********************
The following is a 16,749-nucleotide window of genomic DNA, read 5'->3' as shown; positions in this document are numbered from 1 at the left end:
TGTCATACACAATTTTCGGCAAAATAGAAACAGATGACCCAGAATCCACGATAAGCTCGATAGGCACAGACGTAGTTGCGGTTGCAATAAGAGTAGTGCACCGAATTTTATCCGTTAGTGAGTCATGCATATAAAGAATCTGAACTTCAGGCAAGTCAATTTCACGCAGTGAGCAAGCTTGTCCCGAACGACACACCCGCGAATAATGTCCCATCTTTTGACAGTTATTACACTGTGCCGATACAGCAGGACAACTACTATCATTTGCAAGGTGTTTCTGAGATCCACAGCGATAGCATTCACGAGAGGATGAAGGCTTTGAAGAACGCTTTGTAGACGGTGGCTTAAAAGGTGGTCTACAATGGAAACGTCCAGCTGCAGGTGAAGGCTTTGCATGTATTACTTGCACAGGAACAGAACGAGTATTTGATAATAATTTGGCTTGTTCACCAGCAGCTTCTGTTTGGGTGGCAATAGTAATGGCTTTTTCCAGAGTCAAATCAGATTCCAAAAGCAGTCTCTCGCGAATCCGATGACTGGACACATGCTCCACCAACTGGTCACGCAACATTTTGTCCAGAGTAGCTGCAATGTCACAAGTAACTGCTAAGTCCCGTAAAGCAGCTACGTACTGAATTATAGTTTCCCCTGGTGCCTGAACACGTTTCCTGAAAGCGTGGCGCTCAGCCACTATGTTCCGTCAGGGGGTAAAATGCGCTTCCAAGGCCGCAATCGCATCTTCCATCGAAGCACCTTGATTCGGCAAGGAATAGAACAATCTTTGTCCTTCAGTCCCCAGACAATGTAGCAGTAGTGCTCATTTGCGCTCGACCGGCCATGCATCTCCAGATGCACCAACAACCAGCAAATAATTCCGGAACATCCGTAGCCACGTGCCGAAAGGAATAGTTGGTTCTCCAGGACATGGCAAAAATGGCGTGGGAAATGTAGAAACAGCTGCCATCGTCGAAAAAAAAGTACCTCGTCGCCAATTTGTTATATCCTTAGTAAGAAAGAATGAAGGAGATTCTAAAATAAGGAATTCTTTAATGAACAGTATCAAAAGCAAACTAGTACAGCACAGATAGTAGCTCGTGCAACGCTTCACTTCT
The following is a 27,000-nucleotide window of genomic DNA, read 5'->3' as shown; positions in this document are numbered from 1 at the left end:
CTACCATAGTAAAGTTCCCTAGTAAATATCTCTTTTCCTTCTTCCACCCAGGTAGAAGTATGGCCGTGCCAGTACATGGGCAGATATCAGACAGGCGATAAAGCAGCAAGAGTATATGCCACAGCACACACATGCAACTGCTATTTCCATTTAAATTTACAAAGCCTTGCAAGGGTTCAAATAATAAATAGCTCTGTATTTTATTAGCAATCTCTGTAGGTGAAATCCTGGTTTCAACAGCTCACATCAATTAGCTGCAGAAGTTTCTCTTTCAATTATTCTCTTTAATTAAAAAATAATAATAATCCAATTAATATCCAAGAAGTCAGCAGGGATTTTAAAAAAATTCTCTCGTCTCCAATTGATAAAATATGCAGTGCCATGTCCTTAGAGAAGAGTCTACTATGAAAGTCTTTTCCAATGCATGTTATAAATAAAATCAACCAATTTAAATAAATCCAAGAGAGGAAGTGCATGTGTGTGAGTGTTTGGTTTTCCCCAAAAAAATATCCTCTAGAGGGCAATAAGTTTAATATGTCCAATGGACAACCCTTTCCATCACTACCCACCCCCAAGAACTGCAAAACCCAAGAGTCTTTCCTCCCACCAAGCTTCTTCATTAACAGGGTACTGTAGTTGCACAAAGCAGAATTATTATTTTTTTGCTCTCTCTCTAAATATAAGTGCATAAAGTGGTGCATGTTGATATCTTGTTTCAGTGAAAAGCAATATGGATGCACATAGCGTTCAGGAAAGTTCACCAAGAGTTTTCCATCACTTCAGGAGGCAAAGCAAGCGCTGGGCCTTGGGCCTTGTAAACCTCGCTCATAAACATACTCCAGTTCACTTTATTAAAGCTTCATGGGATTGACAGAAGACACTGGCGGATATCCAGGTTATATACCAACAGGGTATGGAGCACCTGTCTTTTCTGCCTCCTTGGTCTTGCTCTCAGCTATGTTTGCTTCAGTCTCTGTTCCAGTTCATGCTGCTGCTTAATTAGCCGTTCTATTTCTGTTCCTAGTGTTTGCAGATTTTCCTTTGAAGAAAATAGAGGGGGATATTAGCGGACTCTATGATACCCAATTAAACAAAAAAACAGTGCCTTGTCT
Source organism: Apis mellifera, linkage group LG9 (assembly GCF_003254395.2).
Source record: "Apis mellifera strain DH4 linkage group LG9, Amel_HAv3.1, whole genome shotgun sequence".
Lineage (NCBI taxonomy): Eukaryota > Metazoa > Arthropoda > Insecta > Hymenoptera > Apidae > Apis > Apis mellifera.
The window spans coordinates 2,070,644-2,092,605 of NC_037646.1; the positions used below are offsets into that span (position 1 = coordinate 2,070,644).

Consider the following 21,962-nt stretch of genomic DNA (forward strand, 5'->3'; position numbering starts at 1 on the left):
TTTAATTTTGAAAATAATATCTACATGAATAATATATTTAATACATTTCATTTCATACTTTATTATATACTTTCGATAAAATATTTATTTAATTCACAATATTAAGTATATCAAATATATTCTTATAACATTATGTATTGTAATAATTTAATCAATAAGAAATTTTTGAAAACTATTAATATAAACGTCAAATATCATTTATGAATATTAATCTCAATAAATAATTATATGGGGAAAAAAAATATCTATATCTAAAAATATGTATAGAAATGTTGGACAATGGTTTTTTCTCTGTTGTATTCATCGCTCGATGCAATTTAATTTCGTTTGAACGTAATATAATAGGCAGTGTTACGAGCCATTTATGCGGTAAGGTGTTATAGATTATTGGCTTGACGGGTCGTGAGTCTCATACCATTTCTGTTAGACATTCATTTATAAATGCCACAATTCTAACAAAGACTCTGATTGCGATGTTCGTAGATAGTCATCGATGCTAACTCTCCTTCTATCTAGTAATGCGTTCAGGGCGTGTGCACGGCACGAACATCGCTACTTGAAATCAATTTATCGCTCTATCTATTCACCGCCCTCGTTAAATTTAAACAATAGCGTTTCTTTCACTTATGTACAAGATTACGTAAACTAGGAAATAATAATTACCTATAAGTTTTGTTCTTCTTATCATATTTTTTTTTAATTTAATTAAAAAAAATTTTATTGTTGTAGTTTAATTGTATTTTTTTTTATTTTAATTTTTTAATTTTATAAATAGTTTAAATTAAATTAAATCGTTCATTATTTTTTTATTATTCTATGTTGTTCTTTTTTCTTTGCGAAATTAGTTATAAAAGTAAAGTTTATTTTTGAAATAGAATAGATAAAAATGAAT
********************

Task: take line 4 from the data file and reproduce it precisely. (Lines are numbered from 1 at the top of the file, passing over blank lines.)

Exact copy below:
CTACCATAGTAAAGTTCCCTAGTAAATATCTCTTTTCCTTCTTCCACCCAGGTAGAAGTATGGCCGTGCCAGTACATGGGCAGATATCAGACAGGCGATAAAGCAGCAAGAGTATATGCCACAGCACACACATGCAACTGCTATTTCCATTTAAATTTACAAAGCCTTGCAAGGGTTCAAATAATAAATAGCTCTGTATTTTATTAGCAATCTCTGTAGGTGAAATCCTGGTTTCAACAGCTCACATCAATTAGCTGCAGAAGTTTCTCTTTCAATTATTCTCTTTAATTAAAAAATAATAATAATCCAATTAATATCCAAGAAGTCAGCAGGGATTTTAAAAAAATTCTCTCGTCTCCAATTGATAAAATATGCAGTGCCATGTCCTTAGAGAAGAGTCTACTATGAAAGTCTTTTCCAATGCATGTTATAAATAAAATCAACCAATTTAAATAAATCCAAGAGAGGAAGTGCATGTGTGTGAGTGTTTGGTTTTCCCCAAAAAAATATCCTCTAGAGGGCAATAAGTTTAATATGTCCAATGGACAACCCTTTCCATCACTACCCACCCCCAAGAACTGCAAAACCCAAGAGTCTTTCCTCCCACCAAGCTTCTTCATTAACAGGGTACTGTAGTTGCACAAAGCAGAATTATTATTTTTTTGCTCTCTCTCTAAATATAAGTGCATAAAGTGGTGCATGTTGATATCTTGTTTCAGTGAAAAGCAATATGGATGCACATAGCGTTCAGGAAAGTTCACCAAGAGTTTTCCATCACTTCAGGAGGCAAAGCAAGCGCTGGGCCTTGGGCCTTGTAAACCTCGCTCATAAACATACTCCAGTTCACTTTATTAAAGCTTCATGGGATTGACAGAAGACACTGGCGGATATCCAGGTTATATACCAACAGGGTATGGAGCACCTGTCTTTTCTGCCTCCTTGGTCTTGCTCTCAGCTATGTTTGCTTCAGTCTCTGTTCCAGTTCATGCTGCTGCTTAATTAGCCGTTCTATTTCTGTTCCTAGTGTTTGCAGATTTTCCTTTGAAGAAAATAGAGGGGGATATTAGCGGACTCTATGATACCCAATTAAACAAAAAAACAGTGCCTTGTCT